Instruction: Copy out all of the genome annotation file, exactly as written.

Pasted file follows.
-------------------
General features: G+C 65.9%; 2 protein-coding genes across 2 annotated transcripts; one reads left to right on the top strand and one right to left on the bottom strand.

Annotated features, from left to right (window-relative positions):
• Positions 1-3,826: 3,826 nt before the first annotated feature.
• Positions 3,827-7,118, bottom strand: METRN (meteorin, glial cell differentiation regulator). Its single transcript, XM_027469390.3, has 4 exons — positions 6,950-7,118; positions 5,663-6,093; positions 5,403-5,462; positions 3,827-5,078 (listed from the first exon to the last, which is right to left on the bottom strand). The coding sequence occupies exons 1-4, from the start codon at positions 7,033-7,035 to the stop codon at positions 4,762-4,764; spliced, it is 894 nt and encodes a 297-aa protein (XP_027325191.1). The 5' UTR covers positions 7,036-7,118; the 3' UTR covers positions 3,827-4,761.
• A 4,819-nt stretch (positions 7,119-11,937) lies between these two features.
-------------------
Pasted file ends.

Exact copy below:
General features: G+C 65.9%; 2 protein-coding genes across 2 annotated transcripts; one reads left to right on the top strand and one right to left on the bottom strand.

Annotated features, from left to right (window-relative positions):
• Positions 1-3,826: 3,826 nt before the first annotated feature.
• Positions 3,827-7,118, bottom strand: METRN (meteorin, glial cell differentiation regulator). Its single transcript, XM_027469390.3, has 4 exons — positions 6,950-7,118; positions 5,663-6,093; positions 5,403-5,462; positions 3,827-5,078 (listed from the first exon to the last, which is right to left on the bottom strand). The coding sequence occupies exons 1-4, from the start codon at positions 7,033-7,035 to the stop codon at positions 4,762-4,764; spliced, it is 894 nt and encodes a 297-aa protein (XP_027325191.1). The 5' UTR covers positions 7,036-7,118; the 3' UTR covers positions 3,827-4,761.
• A 4,819-nt stretch (positions 7,119-11,937) lies between these two features.